It’s Like Spitting on a Bonfire

“It’s like spitting on a bonfire.” The exact words the play therapist said to me on our final visit. About play therapy, other behavior therapies, anything pretty much. There is no water hose, no fire rescue squad,  that’s big enough for our burning boy. That’s how I interpreted our conversation anyway.

Psychotic. Psychopath. Sadomasochistic. Not interacting with reality. The words of therapists, doctors, and psychiatrists have finally collided and formed a dizzying whirlwind in my mind and heart. I can’t make sense of anything. Of my son. Of myself. Not anything.

A nightmare. I’m walking alone through a dark, abandoned playground. Not sure how I got here. Not sure where I’m going. The fog is so thick around me that my breath echos back to me as a loud, terrified beast of its own. The merry-go-round shrieks piercingly as the wind pushes it slowly around, as if to entertain the childish spirits of the night. There is movement to the right. I turn to look. My son is playing alone in the sandbox, his back to me, chattering away at his shovel, oblivious to the world around him, to the darkness. I call out to him, but my voice is faint, it can’t pierce the fog. He doesn’t hear me.

I notice a rope being pulled tautly in a game of tug-of-war. Something heavy suspended over my son, something large. It raises and lowers as the war goes on and I know that if the wrong side wins, he will be flattened. I notice people, people pulling on this side of the rope. My side, this must be my side, I know them. There’s the psychiatrist, dressed in his work suit, pulling lazily with one hand, smiling at me welcomingly, and finishing up a cup of hot tea from a dainty china cup. There’s the therapist, behind him, putting all of herself into it, but she’s so tiny, not strong enough, she weighs nothing. Other figures, shapes from the past, half-remembered through the fog. I stagger in front of them all, my legs too heavy to run. I grab the rope and pull with all I’ve got, but it isn’t there. All I’ve got isn’t there. It’s weighted down by something inside of me. I can’t see through the fog. I can’t see what’s on the other side. What’s pulling back. But I have a feeling, it’s not trying very hard, it’s playing with us, it’s drinking it’s own cup of hot tea and enjoying the puppet show. My limbs are heavy, my mind numb. I can’t pull hard enough, I can’t form the words or muster the energy to shout at the others to put it into gear.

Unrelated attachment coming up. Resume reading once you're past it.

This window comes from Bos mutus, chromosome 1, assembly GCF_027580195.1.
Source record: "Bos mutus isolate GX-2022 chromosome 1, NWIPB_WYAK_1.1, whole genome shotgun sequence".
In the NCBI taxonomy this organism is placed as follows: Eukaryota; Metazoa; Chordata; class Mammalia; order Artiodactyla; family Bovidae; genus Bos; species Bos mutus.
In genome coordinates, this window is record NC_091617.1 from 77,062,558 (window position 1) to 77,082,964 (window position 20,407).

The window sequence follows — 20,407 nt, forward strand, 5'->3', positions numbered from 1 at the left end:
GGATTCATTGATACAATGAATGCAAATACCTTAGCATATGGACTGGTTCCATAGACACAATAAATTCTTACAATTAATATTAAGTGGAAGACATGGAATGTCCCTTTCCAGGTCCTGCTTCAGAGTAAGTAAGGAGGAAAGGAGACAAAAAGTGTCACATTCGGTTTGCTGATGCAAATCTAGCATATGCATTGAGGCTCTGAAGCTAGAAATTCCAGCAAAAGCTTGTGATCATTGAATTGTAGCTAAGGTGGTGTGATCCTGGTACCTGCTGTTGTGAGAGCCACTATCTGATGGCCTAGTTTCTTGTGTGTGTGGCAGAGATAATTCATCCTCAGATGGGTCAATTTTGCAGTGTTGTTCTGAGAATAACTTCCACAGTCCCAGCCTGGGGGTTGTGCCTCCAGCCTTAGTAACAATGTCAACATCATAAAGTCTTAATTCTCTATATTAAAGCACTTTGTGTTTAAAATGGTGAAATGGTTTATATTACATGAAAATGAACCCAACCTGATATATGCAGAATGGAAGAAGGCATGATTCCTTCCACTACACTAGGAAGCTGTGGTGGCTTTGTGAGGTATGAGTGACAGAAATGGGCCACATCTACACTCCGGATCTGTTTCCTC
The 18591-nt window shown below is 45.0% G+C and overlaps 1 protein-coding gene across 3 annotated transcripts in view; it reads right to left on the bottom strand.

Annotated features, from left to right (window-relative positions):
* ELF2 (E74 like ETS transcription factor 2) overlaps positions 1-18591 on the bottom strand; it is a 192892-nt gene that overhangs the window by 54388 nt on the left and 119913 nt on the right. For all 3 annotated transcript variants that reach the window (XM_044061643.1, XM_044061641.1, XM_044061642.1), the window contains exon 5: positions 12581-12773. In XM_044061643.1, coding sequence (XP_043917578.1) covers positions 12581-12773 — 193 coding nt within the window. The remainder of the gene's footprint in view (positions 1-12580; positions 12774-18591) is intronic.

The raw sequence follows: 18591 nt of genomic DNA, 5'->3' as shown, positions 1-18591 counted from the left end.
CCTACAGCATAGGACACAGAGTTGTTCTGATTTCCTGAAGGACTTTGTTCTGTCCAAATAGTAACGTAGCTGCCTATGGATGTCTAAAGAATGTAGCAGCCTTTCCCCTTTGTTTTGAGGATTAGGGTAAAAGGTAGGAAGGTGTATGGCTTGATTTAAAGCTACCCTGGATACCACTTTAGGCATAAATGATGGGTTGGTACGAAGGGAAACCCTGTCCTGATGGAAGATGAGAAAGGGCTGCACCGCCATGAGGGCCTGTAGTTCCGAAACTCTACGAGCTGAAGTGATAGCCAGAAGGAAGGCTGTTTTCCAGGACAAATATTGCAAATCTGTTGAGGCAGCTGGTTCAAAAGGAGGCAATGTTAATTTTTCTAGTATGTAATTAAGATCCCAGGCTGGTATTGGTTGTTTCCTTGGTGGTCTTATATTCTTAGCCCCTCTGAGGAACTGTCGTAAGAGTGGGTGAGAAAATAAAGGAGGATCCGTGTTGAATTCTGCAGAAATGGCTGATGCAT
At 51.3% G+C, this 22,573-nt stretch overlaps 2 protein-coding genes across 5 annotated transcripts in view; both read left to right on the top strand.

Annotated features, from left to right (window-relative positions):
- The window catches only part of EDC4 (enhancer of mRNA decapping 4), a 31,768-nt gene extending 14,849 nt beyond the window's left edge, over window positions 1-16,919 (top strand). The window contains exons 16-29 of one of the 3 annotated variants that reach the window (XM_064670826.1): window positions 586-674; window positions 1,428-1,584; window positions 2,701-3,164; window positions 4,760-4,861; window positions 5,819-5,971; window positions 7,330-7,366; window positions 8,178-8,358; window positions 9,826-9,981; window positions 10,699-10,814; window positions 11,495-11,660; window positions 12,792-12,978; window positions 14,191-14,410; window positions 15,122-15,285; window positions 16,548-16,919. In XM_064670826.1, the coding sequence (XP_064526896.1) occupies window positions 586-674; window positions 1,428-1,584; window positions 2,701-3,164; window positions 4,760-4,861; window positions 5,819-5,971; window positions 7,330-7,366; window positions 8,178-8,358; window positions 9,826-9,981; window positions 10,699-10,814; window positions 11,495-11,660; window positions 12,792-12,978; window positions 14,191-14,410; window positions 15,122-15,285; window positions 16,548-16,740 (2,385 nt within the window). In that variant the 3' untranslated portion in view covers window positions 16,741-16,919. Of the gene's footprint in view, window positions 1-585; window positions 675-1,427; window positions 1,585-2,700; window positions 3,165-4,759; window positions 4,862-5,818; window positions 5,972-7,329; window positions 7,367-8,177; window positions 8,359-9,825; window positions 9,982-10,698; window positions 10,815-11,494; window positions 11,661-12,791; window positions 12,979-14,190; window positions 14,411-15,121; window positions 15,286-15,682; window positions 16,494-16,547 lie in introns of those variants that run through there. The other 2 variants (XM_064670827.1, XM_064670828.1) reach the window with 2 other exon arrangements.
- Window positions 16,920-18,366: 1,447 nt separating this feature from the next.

I woke from that nightmare drenched in sweat, and numb. And my heart has never left that playground. I’m still trying to pull, trying to speak, trying to call out. But I can’t. It’s all so surreal. I can’t understand anything.

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3 Comments (+add yours?)

  1. memyselfandkids
    Nov 12, 2012 @ 21:31:27

    The saying conveys a picture of inadequacy and even hopelessness despite some effort. Sorry for the struggles/nightmare.

    Reply

  2. Amy Pruitt
    Nov 12, 2012 @ 21:53:31

    Don’t let go of the rope Krista. I really don’t think you have in you to let go, but still: he CAN be reached, he WILL be reached. There is goodness and light and joy and kindness in him and that is just as real and more powerful than the sword of Democles that you see hovering. Your fears are legitimate, your frustration is dearly bought. I believe I believe I believe in my heart you are doing everything you can for him, and doing everything right. The right door will be found soon, and when it is opened, you’ll feel the sun again. I will tell you these things as many times as you need to hear them. I believe in you, and I believe in Javan. With my gut, and with my heart.

    Reply

  3. bipolaraspiemom
    Nov 13, 2012 @ 07:14:33

    Thanks, Amy.

    Reply

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